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An efficient logging algorithm for incremental replay of message-passing applications

An efficient logging algorithm for incremental replay of message-passing applications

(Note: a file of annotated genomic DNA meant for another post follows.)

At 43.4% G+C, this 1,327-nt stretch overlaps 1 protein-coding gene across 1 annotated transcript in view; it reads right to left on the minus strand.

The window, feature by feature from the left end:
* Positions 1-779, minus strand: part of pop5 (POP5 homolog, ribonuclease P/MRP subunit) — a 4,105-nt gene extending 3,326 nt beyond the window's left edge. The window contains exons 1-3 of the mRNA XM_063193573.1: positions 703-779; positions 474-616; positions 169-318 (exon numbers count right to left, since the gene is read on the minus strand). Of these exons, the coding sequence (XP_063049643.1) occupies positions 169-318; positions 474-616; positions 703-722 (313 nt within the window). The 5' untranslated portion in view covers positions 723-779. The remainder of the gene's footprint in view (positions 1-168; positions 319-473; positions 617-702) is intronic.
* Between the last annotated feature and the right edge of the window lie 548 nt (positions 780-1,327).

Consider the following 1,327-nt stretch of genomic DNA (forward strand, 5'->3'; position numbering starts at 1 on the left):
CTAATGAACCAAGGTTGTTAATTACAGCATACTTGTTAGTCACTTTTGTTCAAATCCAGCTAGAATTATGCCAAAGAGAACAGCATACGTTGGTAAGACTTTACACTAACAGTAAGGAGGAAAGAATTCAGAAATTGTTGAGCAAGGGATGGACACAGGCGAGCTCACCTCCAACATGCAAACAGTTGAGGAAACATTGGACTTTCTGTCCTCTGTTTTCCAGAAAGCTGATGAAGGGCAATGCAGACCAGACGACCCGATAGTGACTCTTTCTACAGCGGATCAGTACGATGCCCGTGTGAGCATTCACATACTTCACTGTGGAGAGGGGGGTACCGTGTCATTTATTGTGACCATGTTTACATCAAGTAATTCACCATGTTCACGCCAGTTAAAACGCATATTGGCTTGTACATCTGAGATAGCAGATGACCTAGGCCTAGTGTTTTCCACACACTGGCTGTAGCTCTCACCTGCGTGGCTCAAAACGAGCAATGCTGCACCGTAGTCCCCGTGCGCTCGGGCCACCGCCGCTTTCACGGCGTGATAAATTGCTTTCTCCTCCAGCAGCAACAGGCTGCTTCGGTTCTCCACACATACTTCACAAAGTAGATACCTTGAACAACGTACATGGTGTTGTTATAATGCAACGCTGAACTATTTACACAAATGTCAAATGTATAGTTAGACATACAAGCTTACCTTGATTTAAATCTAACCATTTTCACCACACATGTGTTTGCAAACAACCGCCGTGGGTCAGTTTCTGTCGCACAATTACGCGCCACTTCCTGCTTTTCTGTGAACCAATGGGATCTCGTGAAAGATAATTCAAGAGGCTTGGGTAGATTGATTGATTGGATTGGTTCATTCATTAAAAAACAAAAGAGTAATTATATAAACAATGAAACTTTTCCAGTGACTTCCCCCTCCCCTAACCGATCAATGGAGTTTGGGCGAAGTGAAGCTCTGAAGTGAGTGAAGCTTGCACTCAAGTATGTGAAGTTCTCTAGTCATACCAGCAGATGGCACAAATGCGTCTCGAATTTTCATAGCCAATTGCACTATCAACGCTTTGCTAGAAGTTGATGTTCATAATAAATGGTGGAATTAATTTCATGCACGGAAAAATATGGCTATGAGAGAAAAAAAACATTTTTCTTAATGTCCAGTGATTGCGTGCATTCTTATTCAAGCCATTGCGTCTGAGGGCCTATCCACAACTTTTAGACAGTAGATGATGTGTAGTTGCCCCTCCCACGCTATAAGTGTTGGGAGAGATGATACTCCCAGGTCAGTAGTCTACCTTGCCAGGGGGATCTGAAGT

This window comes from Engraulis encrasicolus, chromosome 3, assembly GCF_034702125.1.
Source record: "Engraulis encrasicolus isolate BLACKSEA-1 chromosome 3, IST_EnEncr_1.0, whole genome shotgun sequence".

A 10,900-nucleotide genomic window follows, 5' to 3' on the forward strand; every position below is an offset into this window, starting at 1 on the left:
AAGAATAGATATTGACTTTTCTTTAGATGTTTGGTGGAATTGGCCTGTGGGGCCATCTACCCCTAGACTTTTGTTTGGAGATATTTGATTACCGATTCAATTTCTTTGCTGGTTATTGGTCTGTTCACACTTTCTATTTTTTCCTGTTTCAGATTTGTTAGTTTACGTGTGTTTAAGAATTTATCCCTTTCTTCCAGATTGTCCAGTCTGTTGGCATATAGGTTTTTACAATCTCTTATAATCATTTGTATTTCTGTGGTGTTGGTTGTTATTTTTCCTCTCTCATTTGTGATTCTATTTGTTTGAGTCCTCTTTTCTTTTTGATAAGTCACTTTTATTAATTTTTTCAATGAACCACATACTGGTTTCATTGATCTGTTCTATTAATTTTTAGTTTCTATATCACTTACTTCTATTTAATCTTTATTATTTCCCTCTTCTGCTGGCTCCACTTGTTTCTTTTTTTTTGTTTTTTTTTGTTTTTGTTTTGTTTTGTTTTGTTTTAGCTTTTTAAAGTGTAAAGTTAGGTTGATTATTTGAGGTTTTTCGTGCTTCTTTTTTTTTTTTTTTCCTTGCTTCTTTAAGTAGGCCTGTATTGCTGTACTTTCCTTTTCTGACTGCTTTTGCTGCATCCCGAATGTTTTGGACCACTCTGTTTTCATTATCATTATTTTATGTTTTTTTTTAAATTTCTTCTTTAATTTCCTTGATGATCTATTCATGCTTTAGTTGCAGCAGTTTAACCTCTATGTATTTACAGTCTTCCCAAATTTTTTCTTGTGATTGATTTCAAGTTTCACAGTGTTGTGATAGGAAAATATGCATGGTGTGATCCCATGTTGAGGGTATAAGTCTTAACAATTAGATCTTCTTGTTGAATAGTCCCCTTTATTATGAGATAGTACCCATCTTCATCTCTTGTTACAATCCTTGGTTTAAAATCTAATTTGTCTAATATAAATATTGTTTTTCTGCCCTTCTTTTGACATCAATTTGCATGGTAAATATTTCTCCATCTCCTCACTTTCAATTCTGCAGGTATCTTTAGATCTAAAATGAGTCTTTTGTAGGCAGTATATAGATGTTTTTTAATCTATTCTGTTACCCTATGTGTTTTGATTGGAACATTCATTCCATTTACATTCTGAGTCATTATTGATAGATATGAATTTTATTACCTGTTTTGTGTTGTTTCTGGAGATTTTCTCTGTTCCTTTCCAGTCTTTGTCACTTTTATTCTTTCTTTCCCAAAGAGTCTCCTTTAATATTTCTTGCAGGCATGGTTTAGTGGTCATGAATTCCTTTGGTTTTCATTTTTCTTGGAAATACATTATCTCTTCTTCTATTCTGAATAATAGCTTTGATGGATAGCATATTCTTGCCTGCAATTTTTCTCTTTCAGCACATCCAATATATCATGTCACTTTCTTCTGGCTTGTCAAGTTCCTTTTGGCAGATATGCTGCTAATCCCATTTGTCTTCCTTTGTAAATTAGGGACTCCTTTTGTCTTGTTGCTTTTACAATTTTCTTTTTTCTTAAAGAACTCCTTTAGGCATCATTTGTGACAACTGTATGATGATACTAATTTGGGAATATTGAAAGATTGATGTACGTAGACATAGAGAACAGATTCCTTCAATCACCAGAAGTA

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  An Efficient Logging Algorithm for IncrementalReplay of Message-Passing Applications Franco ZambonelliDipartimento di Scienze dell’Ingegneria – Universit`a di Modena e Reggio EmiliaVia Campi 213-b – 41100 Modena, Italyfranco.zambonelli@unimo.itRobert H.B. NetzerDepartment of Computer ScienceBrown University, Providence (RI) Abstract To support incremental replay of message-passing ap- plications, processes must periodically checkpoint and thecontent of some messages must be logged, to break depen-dencies of the current state of the execution on past events.The paper presents a new adaptive logging algorithm that dynamically decides whether to log a message based on de- pendencies the incoming message introduces on past eventsof the execution. The paper discusses the implementationissues of the algorithm and evaluates its performances onseveral applications, showing how it improves previouslyknown schemes. 1. Introduction Debugging 1 long-running parallel/distributed programsrequires the capability of incremental replay, i.e., of replay-ing selected intervals of an execution. Because programsthat last hours or days are common, one should not beforced to replay the whole execution from the beginning toisolate a bug that manifested itself in a well defined sectionof the program.To permit incrementalreplay,each process must periodi-callycheckpoint,i.e., saveits computationalstateto a stable 1 Copyright 1999 IEEE. Published in the Proceedings of IPPS/SPDP99, April 1999 at San Juan, Puerto Rico. Personal use of this materialis permitted. However, permission to reprint/republish this material foradvertising or promotional purposes or for creating new collective worksfor resale or redistribution to servers or lists, or to reuse any copyrightedcomponent of this work in other works, must be obtained from the IEEE.Contact: Manager, Copyrights and Permissions / IEEE Service Center / 445 Hoes Lane / P.O. Box 1331 / Piscataway, NJ 08855-1331, USA. Tele-phone: + Intl. 732-562-3966. storage, to allow its execution to be restarted from any oneof its checkpoints and not from the beginning. Though co-ordinated checkpointing strategies are possible and widelyexplored [1], the paper addresses independent checkpoint-ing: application processes can checkpoint independently of each other and without any coordination [7, 8].In the message-passing model, several problems arise inreplaying the execution of a process from one of its check-points. On the one hand, the orderof messagedeliverymustbe traced and preserved during the replay, to grant deter-ministic re-execution. On the other hand, all the messagesreceivedbyaprocessafterthecheckpointofinterestandun-til the next one need to be reproduced. The paper assumestoolsareavailableforpreservingthedeliveryorder– widelystudied in past works [4, 5] – and focuses on the latter prob-lem. Two main techniques are possible: (i) all the messagesreceived by a process are logged and restored during thereplay [4]; (ii) the intervals of those processes from whichmessages have been received during the replay interval arere-executed too, in order to re-compute the messages andsend them again [9]. The former technique is ineffective,because logging a message has high costs in both executiontime and storage space. The latter technique, even if it wereto introduce no overhead in the execution, does not grantany bound on the amount of computation that must be re-executed to replay a given interval: in the worst case, thewhole executionmay need to be replayed to re-compute theneeded messages.An alternative technique, known as adaptive messagelogging , can significantly reduce the logging effort whilelimiting the amount of computation needed to replay. Thisis done by introducing on-line algorithms to dynamicallydetect whether a message needs to be logged, on the basis  of the dependencies on past events of the execution that itintroduces on the receiver process [7]. Dependency infor-mation can be made dynamically available to processes bypiggybacking it into the computation messages, thus avoid-ing the overhead of additional control messages.This paper presents a new adaptive logging algorithmthat grants a bound on the amount of computation neededto replay any given interval of the execution. The presentedalgorithm improves previously known logging algorithmsin several ways: (i) it logs, in the average, a lower percent-age of messages, as confirmed by tests on a set of message-passing applications; (ii) its behavior can be tuned to meetuser needs; (iii) it prevents deadlocks during replay, a prob-lem with some past schemes. 2. The model A parallel/distributed program based on message-passingcanbemodeledas a setofprocesses   ¢¡¤£¥§¦¨£©©©£¥  § that execute either internal or communication events. Inter-nal events of a process can include local checkpoint events.The paper indicates as  the !" the checkpoint takenby a process    and as # its !" checkpoint interval, i.e.,the set of all the events included between  and $¡ .Communication events include message sending and re-ceiving. Message delivery is not required to be FIFO.Given a program, different executions are possible, de-pending on both the order in which messages are deliveredand the time at which processes take local checkpoints. 2.1. The replay dependence relation Given an execution of a checkpointed message-passingprogram, the replay dependence relation ( %'&(!) ) shows howevents would depend on one another during a replay [7].An event 0 is said to be replay dependent  on an event 1 ( 1%'&(2)0 ) if and only if  1 must be re-executed before 0 can be re-executed, either because 1 precedes 0 in the sameprocess and no checkpointing occurs between 1 and 0 orbecause a sequence of  unlogged  messages was sent from 1 (or a following event) to 0 (or a preceding event). Therelation is transitive.Let us consider the execution in figure 1, where horizon-tal arrows represent the execution of each process, black dots represent local checkpoints, and inter-process arrowsrepresent messages exchanged between processes (solid ar-rows for unlogged messages, dashed arrows for loggedones). In this execution, the receipt of  354 makes the suc-cessive events of    §¦ (until its next checkpoint ¦¦ ) replaydependenton the events of    §6 precedingthe sending of  374 .The receipt of  398 from @¦ makes   ¢¡ replay dependent on   §¦ and, transitively, on   @6 .The %'&(A) relation is included ( B ) but not equivalent to P3P2P1 m1m2m4 m6 Left Frontier Right FrontierC CC CC C CCC 1,11,2 1,32,02,1 2,2 2,33,13,2 CC 1,03,0 m3m5m7 Figure 1. the replay set of #¦¡ the happened before ( CD(!) ) relation [1]. In fact: (i) the firstevent after a checkpoint is not replay dependent on the lastevent before that checkpoint; (ii) a logged messagedoes notintroduce any replay dependence relation. With referenceto figure 1, events of  ¦ past ¦¡ are not replay dependenton any event of    @¦ preceding ¦¡ . Events of  @6 are notdependent on events of  §¦ past ¦¦ because 37E is logged. 2.2. The replay set The replay dependence relation can be extended tocheckpoint intervals. The notation #%'&(2)#GFH indicatesthat there are events in #¥FH that are replay dependent on # . Then, # must be replayed in order to replay #¥FH .Note that the relation #I%'&(!)#FH does not imply that allthe events of  #P introduce dependencies on #FH . In figure1, #¦¡ is replay dependent on #6Q and, then, #6Q must bere-executed to replay #¦¡ . However, events of  #6Q past thesending of  354 do not introduce dependencies on #¦¡ .Given one interval # of an execution, there exists a set of checkpoint intervals that introduce replay dependence on itand need to be re-executed when replaying # . We call thisthe replay set  associated with the interval. Formally: Definition: For a given checkpoint interval # of an execu-tion, the replay set  RTSVU#XW is the set of intervals RTSVU#XWTY `#ba#%'&(!)#dc In addition, the two sets of the earliest and of the lat-est checkpoints that delimitate the extension of the re-play set are defined as its left  and right frontiers , respec-tively. For example (figure 1), the replay set of the in-terval #¦¡ , (emphasized by width lines) includes the in-tervals #¡Q£#¡¦¨£#¦¡¤£#6Q£#6¡ ; its left frontier is com-posed of  ¡Q£¦¡£6Q ; its right frontier is composed of  ¡6£¦¦£6¦ .  3. The algorithm The proposed adaptive logging algorithm is fully dis-tributed: a process locally decides whether to log a messageor not at the moment the message is received. The deci-sion is based on information, locally stored by each pro-cess, about the replay set of its current checkpoint intervaland on information, piggybacked with each message, aboutthe replay set of the sender.Thebasic ideaofthe algorithmissimple: becausea mes-sage transitively induces on the receiver the replay depen-dence relations of the sender, a receiver will log a messageif it would make the size of its replay set – i.e., the numberof checkpoint intervals it is composed of – increase over atoleratedbound. Note that the replay set relationis includedin the happened before one and, then, is detectable on-line[1]. Because the proposed algorithm on-line detects the ex-act shapeofthe replay set,it canbe definedas full informed  .To keep track of its replay set, each process stores, forall the processes it is replay dependent on, the indexes of the associatedcheckpoint intervalsthat introduce replay de-pendence on it.At any new checkpoint, all replay dependence relationsare voided, i.e., for an interval # , ReSfU#¨Whgi# , because aninterval is always replay dependent on itself. At any sendevent, the information about the local replay set is piggy-backed with the message. At any received and not loggedmessage 3 , the new replay set of the receiver becomes theunion of its current replay set and of the one of the sender(piggybackedwith 3 and denoted as 3©RTS ), i.e., for an in-terval # , ReSfU#¨WVpqReSfU#¨W¤rs3 ©RTS . The intervals that arepresent in both replay sets are counted once in the union.If the message is logged, it does not introduce any new de-pendency and does not require the update of the replay set.This scheme can be summarized as follows: m=receive();if(size_of_union_of_RSs(RS, m.RS)>Bound)log(m);elseRS=compute_union_of_RSs(RS, m.RS));fi In general, the replay set of a process is likely to grow insize as the execution proceeds in a checkpoint interval andnew messages are received. However, the proposed algo-rithm bounds the size of the replay set and, consequently,bounds the amount of information needed to keep track of it. The maximum amount of information one process willever store and piggyback is tvuxwy! integers, where t is the number of application processes and wy2 is thetolerated size of the replay set. For example, in an applica-tion composed of 16 processes, a bound of 16 for the sizeof the replay set requires to store and piggyback at most 32integers with each message. Table 1. description of the test programs ProgramExecutionExchangedAvg.MessageTime(sec)Data(Mbytes)Size(bytes)matrixdeterminant48.343.13183fastfouriertransform417.0243.223233finitedifferences199.419.01241circuittestgenerator144.035.21641VLSIchannelrouter1358.067.9182 4. Evaluation To evaluate the effectiveness of the presented algorithm,we adopted five message-passing programs as testbeds andsimulated the execution of the algorithm from messagetraces of (non-checkpointed) executions of each program.The test programs, developed for a 16-node   Se¨ hy-percube, include programs to compute the determinant of a matrix, the fast fourier transform and finite differencesover a grid; a circuit test generator and a S¢# channelrouter. Table 1 reports the basic characteristics of the testprograms, which are heterogeneous in both execution timesandamount ofdata exchanged, aswell asin expressedcom-munication patterns. Then, though the programs are notverylong running, they can be consideredrepresentativeforthe evaluation of the replay algorithms, whose behaviour isdeterminedbythecommunicationpatternsofanapplicationrather than by the global execution time.Checkpoint events have been artificially inserted in themessage traces with different time periods: the interval be-tween two checkpoints in a process has been varied from1% to 50% of the application execution time. This rangecovers all practical cases and more: from a checkpoint ev-ery few seconds (see table 1) up to just one or two check-points in the whole execution. Checkpoints have been in-serted in the traces with a random skew from their basiccheckpoint period, to simulate the likely behavior of unco-ordinated checkpointing.Three indicators are significant towards the evaluationof the algorithm: (i) the percentage of messages logged dur-ing an execution measures the on-line replay cost, i.e., thelogging overhead; (ii) the average and (iii) the maximumnumber of replay intervals per process required to replaythe intervals of an execution (i.e., by considering all the in-tervals, the average size of the associated replay sets andthe size of the largest one, divided by the total number of processes) measure the average and the worst case off-linereplay costs, respectively.One could criticize different metrics need to be intro-duced toward the effectiveness of the replay, such as thelength of the longest sequential path needed to replay [6].However, most of todays parallel and distributed architec-tures are not widely available at a cheap cost, and the replayactivity cannot assume the availability of parallel executing  resources. That makesit preferable to limit the total amountof computation rather than the parallel execution time, theformer measure being independent on the amount of avail-able computing resources. 4.1. Evaluation of the fullinformed algorithm Thefive testprogramsexhibitsimilarbehaviorsw.r.t. theappliance of the full informed algorithm. For this reason,the data relative to the different programs have been ag-gregated and averaged, to alleviate the presentation withoutsignificant loss of information.Figure 2 shows the average and the maximum numberof replay intervals per process, applying the full informedalgorithm with different bounds on the size of the replayset. These figures also report the number of intervals re-quired to replay in absence of any logging algorithm (nologging case). Figure 3 plots the corresponding percentageof logged messages.As a first consideration, one can see from figure 2 thatthe algorithm generally achieves a significant reduction –w.r.t. the no logging case – in the amount of checkpointintervals needed to replay, both in the average and in theworst case. However, the larger the application checkpointperiod (and the length of checkpoint intervals) the less therelative reduction achieved by the algorithm – w.r.t. the nologgingcase – in the amount of checkpointintervalsneededto replay. In the case of very large checkpoint periods, theon-line logging efforts (mostly independent on the check-point period, as from figure 3), are not counterbalanced bya comparable reduction of the off-line replay costs. Thisidentifiesageneralrequirementforeffectiveincrementalre-play rather than a peculiar limit of the proposed algorithm:an application must checkpoint frequently enough to makecheckpointintervalssignificantlyshorterthanthe global ex-ecution time.Apart from the above extreme situation, the behavior of the algorithm depends on the imposed bound on the size of the replay set. A too strict bound forces the algorithm to loga high amount of messages: for example, a bound of 16 in-tervalsfor thesizeofthereplay setcausesloggingabout 25-35% of the messages (figure 3). In this case, however, boththe average and the maximum number of replay intervalsper process are kept low, granting fast and low-cost incre-mental replay (figure 2). Larger bounds reduce the amountof logged messages and permit limiting the computation re-quired for replay. A bound of 32 intervals on the size of thereplay set limits the averagenumber of replay intervals(fig-ure 2-up) to about 1 per process and reduces the percentageof logged messages to 10-15% (figure 3). The worst case(figure 2-down) is bounded by 2.The possibility of tuning the internal parameters of thealgorithm permits users to select the preferred trade-off be-tweenon-line(logging)andoff-line(amountofreplayinter- 01234567805101520253035404550    A  v  e  r  a  g  e   #  o   f   I  n   t  e  r  v  a   l  s Checkpoint period (%)8 intervals16 intervals24 intervals32 intervals40 intervalsno logging0510152005101520253035404550    M  a  x   i  m  u  m   #  o   f   I  n   t  e  r  v  a   l  s Checkpoint period (%)8 intervals16 intervals24 intervals32 intervals40 intervalsno logging Figure 2. full informed algorithm: average(up) and maximum (down) number of replayintervals per process depending on the toler-ated size of the replay set vals) replay costs by selecting the most appropriate boundon the size of the replay set. If a user wants to minimize theon-line logging overhead, (s)he can choose a large boundfor the replay set, tolerating a slower and more expensivereplay activity. Conversely, if a user is in need of fast andcheap replay, (s)he can impose a very strict bound on thesize of the replay set, paying the price of a higher on-lineoverhead. 4.2. Comparison with the domino algorithm The domino algorithm for adaptive logging, proposed in[7], does not aim to exactly compute the replay set but onlyits left frontier. A vector of checkpoint indexes is locallystored by each process and piggybacked with messages, totrack the earliest checkpoint interval of each process, if any,onwhichthecurrent intervalis replaydependent. A processlogs a message if it introduces replay dependencies on pastintervals of the process itself, i.e., domino dependencies.  010203040506005101520253035404550    L  o  g  g  e   d   M  e  s  s  a  g  e  s   (   %   ) Checkpoint period (%)8 intervals16 intervals24 intervals32 intervals40 intervals Figure 3. full informed algorithm: percentageof logged messages depending on the toler-ated size of the replay set As a first consideration, the domino algorithm is lessflexible than the full informed one, because the loggingfunction cannot be parameterized, thus precluding tuningthe algorithm behavior to user needs. In addition, evaluatedwith the same test programs, it exhibits worse performanceand can also deadlock the replay, as discusses later.By setting the bound of the full informed algorithm sothat it logs about the same percentage of messages as thedomino algorithm, the two algorithms behave comparablyw.r.t. the average number of replay intervals per process(figure 4-up). Instead, the maximum number of replay in-tervals per process is lower for the full informed algorithm(figure 4-down). In other words, with the same on-linecosts, the full informed algorithm grants a lower worst casefor the off-line replay costs.By setting the bound in the full informed algorithm sothat the maximum number of replay intervals per process isabout the same in the two algorithms (40 intervals, 2,5 perprocess), the full informed algorithm logs a lower percent-ageofmessages(figure5). Inotherwords, thefullinformedalgorithm induces lower on-line replay costs to grant thesame worst case for the off-line replay costs.One could criticize that the performance improvementof the full informed algorithm over the domino one is notsignificant enough to justify its adoption, especially consid-ering that the domino algorithm needs a reduced and fixedamount of information to be piggybacked with messages (avector of checkpoint indexes). In our opinion, instead, re-ducing the amount of logging is more important than reduc-ing by a few bytes the length of application messages. Withreference to table 1, one can see that a reduction of 10% inlogged messages saves several Mbytes of disk storage (andthe cost of accessing it). On the other hand, increasing by a 01234567805101520253035404550    A  v  e  r  a  g  e   #  o   f   I  n   t  e  r  v  a   l  s Checkpoint period (%)no loggingdomino algorithmfull informed - 32 intervals0510152005101520253035404550    M  a  x   i  m  u  m   #  o   f   I  n   t  e  r  v  a   l  s Checkpoint period (%)no loggingdomino algorithmfull informed - 32 intervals Figure 4. comparison of the algorithms: av-erage (up) and maximum (down) number ofreplay intervals per process when loggingabout 15% of messages few bytes the amount of piggybacked information inducesa limited additional overhead on applications, especially inthe presence of efficient interconnection networks. 5. Replay schemes After an execution, to replay a given interval, its execu-tion must be resumed from the corresponding checkpoint,togetherwith the executionof all the intervalsthat belongtoits replay set. Depending on the logging algorithm adopted,the post-mortem detection of these intervals and their re-execution introduce different problems. Replay Scheme 1 : In the full informed algorithm, eachprocess has available on-line exact information about itscurrent replay set. This information,if storedat eachcheck-point, trivially grants the post-mortem detection of the re-play set of each interval. Then, to execute a replay requiresonly to resume the execution of each interval of the replayset from the corresponding checkpoint. With reference to